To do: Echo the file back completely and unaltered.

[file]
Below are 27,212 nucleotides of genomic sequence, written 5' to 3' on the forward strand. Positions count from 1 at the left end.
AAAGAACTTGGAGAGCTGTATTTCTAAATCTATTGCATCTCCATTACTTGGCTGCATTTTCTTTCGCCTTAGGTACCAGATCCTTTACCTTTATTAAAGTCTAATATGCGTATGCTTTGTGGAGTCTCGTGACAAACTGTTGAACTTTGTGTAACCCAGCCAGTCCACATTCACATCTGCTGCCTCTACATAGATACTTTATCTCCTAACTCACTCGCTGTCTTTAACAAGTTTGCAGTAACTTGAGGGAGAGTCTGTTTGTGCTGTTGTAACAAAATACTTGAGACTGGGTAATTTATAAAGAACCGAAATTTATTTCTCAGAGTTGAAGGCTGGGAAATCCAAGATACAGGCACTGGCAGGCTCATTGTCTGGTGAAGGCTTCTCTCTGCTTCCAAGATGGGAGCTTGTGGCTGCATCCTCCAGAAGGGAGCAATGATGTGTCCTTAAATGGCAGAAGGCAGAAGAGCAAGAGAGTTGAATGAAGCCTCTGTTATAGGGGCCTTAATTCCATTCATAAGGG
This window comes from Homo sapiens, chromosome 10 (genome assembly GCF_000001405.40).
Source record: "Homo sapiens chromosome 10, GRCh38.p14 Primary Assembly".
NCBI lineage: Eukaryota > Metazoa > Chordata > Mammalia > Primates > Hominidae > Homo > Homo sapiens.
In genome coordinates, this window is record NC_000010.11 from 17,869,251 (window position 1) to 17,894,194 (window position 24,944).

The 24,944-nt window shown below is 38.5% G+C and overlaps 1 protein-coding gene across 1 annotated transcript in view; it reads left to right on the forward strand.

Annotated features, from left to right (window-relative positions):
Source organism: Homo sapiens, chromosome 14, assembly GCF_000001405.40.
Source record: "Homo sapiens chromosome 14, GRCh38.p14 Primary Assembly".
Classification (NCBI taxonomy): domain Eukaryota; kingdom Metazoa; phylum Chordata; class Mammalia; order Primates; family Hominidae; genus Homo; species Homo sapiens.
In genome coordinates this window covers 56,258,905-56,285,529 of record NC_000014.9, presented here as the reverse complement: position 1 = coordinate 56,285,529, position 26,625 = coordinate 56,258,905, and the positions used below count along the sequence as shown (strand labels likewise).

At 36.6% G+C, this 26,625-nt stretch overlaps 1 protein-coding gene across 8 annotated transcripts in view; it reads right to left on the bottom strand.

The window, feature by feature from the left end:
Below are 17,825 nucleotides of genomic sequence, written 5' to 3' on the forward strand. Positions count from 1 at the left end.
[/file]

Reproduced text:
Below are 27,212 nucleotides of genomic sequence, written 5' to 3' on the forward strand. Positions count from 1 at the left end.
AAAGAACTTGGAGAGCTGTATTTCTAAATCTATTGCATCTCCATTACTTGGCTGCATTTTCTTTCGCCTTAGGTACCAGATCCTTTACCTTTATTAAAGTCTAATATGCGTATGCTTTGTGGAGTCTCGTGACAAACTGTTGAACTTTGTGTAACCCAGCCAGTCCACATTCACATCTGCTGCCTCTACATAGATACTTTATCTCCTAACTCACTCGCTGTCTTTAACAAGTTTGCAGTAACTTGAGGGAGAGTCTGTTTGTGCTGTTGTAACAAAATACTTGAGACTGGGTAATTTATAAAGAACCGAAATTTATTTCTCAGAGTTGAAGGCTGGGAAATCCAAGATACAGGCACTGGCAGGCTCATTGTCTGGTGAAGGCTTCTCTCTGCTTCCAAGATGGGAGCTTGTGGCTGCATCCTCCAGAAGGGAGCAATGATGTGTCCTTAAATGGCAGAAGGCAGAAGAGCAAGAGAGTTGAATGAAGCCTCTGTTATAGGGGCCTTAATTCCATTCATAAGGG
This window comes from Homo sapiens, chromosome 10 (genome assembly GCF_000001405.40).
Source record: "Homo sapiens chromosome 10, GRCh38.p14 Primary Assembly".
NCBI lineage: Eukaryota > Metazoa > Chordata > Mammalia > Primates > Hominidae > Homo > Homo sapiens.
In genome coordinates, this window is record NC_000010.11 from 17,869,251 (window position 1) to 17,894,194 (window position 24,944).

The 24,944-nt window shown below is 38.5% G+C and overlaps 1 protein-coding gene across 1 annotated transcript in view; it reads left to right on the forward strand.

Annotated features, from left to right (window-relative positions):
Source organism: Homo sapiens, chromosome 14, assembly GCF_000001405.40.
Source record: "Homo sapiens chromosome 14, GRCh38.p14 Primary Assembly".
Classification (NCBI taxonomy): domain Eukaryota; kingdom Metazoa; phylum Chordata; class Mammalia; order Primates; family Hominidae; genus Homo; species Homo sapiens.
In genome coordinates this window covers 56,258,905-56,285,529 of record NC_000014.9, presented here as the reverse complement: position 1 = coordinate 56,285,529, position 26,625 = coordinate 56,258,905, and the positions used below count along the sequence as shown (strand labels likewise).

At 36.6% G+C, this 26,625-nt stretch overlaps 1 protein-coding gene across 8 annotated transcripts in view; it reads right to left on the bottom strand.

The window, feature by feature from the left end:
Below are 17,825 nucleotides of genomic sequence, written 5' to 3' on the forward strand. Positions count from 1 at the left end.